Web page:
Individuals have natural rights. Among these rights are life, liberty, and the pursuit of happiness. I believe a man has the right to possess that which he earned, that which he paid for through his efforts and ingenuity. He has a right to negotiate for his pay. He has a right to negotiate the price of his services and wares. Most of us know this as free-enterprise, market or laissez-faire capitalism. It has its flaws. It is not perfect. It does not promise Utopia. But dare you believe the criminals who promise Utopia?
    Addendum: There is another option for free-market societies: primitive, or subsistence societies. Would you care to try living in one?
  9. Like
    theestevearnold got a reaction from JASKN in Animal rights   
    Good questions. I can't answer them because there is no rational answer.

    I'd like to add to question one: Rights is a Man-Made concept, as opposed to the Metaphysical. Life shouldn't be the fundamental dictate; the Man-Made (conceptual--volitional--consciousness) should be. The actions of the rocks and boulders you mentioned are, in this context, equivalent to animals' actions.

    Question two highlights the inapplicability of using life as the fundamental dictate. Plants are alive, so killing the bugs would be protecting a plant's "right" to live, but killing the bugs would be unfair to their "right" to live because the bugs can't understand the concept of the plants' "right" to live, so they wouldn't know they were violating plants' "rights". And if a bugs' "rights" activist got legislation to prevent the use of pesticides, it would violate the farmer's right to property; he would be unable to do what he wants with his crop.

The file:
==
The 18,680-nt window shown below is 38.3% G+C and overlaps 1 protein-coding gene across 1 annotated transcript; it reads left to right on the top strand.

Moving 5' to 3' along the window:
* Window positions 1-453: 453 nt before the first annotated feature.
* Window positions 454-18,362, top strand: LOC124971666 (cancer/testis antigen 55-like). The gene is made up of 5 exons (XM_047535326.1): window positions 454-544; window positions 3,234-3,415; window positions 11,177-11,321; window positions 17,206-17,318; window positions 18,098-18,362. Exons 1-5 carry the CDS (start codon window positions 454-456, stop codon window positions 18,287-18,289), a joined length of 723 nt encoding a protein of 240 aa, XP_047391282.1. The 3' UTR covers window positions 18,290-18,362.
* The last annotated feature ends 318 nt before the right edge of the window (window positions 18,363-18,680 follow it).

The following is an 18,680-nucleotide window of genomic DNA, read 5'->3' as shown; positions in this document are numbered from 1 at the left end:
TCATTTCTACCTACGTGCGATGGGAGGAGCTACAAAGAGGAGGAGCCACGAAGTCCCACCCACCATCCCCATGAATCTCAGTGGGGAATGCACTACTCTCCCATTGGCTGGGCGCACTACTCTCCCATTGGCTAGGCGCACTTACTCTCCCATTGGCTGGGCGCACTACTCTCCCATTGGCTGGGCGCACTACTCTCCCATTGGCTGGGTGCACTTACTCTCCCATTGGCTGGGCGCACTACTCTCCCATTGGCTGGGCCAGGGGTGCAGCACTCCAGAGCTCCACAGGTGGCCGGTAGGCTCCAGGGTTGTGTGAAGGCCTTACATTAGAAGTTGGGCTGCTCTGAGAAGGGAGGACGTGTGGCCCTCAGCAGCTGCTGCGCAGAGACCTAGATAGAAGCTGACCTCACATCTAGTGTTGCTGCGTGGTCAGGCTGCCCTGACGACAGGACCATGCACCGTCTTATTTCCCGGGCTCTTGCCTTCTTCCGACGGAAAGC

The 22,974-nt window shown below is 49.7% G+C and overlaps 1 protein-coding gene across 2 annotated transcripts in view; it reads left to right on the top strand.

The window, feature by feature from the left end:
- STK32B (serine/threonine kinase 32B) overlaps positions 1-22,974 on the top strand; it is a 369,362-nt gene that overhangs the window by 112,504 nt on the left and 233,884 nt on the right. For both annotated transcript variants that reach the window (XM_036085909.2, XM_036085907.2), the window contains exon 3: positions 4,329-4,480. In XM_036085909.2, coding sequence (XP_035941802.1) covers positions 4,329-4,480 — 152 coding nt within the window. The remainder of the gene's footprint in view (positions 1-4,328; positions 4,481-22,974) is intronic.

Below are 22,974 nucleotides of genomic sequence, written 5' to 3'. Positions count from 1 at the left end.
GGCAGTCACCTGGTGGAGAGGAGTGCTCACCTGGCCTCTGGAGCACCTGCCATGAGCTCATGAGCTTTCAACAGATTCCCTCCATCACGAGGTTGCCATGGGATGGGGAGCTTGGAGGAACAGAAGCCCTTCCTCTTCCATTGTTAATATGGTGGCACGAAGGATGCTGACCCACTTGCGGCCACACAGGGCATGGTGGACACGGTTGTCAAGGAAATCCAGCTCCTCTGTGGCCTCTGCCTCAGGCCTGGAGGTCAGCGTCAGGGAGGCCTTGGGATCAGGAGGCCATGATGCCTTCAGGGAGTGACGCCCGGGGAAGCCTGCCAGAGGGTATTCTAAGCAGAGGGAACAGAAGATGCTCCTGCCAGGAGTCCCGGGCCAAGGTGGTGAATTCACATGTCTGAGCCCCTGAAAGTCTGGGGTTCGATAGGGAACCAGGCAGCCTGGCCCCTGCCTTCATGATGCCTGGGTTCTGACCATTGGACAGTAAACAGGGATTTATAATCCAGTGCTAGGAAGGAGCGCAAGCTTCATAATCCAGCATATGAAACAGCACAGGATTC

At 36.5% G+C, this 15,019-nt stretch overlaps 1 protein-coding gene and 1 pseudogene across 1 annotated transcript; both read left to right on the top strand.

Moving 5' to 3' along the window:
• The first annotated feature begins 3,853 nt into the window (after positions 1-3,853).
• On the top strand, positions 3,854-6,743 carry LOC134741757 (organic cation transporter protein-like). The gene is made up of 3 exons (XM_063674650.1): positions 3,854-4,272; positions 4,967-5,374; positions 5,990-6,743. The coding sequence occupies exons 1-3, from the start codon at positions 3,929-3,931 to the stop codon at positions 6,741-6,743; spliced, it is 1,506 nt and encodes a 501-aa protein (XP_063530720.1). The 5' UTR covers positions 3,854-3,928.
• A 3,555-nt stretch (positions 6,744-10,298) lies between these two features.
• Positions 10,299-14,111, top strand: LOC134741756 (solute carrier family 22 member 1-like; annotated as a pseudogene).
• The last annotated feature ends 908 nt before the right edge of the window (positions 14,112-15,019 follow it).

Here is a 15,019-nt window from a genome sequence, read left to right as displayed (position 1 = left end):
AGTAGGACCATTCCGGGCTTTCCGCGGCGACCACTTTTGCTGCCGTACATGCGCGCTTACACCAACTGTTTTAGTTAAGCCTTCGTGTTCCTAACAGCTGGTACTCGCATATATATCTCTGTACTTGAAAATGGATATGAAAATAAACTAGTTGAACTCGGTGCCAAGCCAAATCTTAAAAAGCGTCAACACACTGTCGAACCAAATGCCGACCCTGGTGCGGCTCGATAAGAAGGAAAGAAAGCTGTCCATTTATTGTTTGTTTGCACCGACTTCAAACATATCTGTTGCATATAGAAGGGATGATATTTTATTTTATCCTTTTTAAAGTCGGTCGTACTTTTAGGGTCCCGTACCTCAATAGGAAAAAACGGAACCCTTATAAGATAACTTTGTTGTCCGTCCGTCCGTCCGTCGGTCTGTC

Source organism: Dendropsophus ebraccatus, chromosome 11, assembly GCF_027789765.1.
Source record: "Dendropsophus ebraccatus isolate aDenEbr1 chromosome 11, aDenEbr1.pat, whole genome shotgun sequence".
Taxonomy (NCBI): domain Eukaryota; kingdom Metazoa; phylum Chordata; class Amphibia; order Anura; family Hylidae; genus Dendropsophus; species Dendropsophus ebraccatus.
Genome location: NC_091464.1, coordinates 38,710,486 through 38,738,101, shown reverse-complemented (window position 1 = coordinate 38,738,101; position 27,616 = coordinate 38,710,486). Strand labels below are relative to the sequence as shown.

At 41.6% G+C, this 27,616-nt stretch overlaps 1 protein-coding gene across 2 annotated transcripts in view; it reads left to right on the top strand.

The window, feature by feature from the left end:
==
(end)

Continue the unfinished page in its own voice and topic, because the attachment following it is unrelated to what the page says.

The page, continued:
10. Like
    theestevearnold reacted to softwareNerd in Animal rights   
    Kangaroo court.
  11. Like
    theestevearnold reacted to Leonid in Animal rights   
    Rights is freedom of action in social context. It presupposes existence of free will and conceptual mind. Advocates of animal rights see no difference between animals and people. Since they cannot bring up animals to the level of people, they effectively degrade people to the level of animals. The notion of animal rights is another assault on mind.
  12. Like
    theestevearnold reacted to rowsdower in How Do Men of Faith, Who Consider Themselves Objectivists, Reconcile t   
    I'm afraid that your posts must be treated as if nothing is said, as without a 'greater semantic set' your outlook can not be treated as a proposition, and being inherently mathematical, it it can't be treated as anything else.
    This requires more psychological distinctions of 'belief'. We can supposedly do all of these separately:
    1) say something is true
    2) act as if something is true
    3) think something is true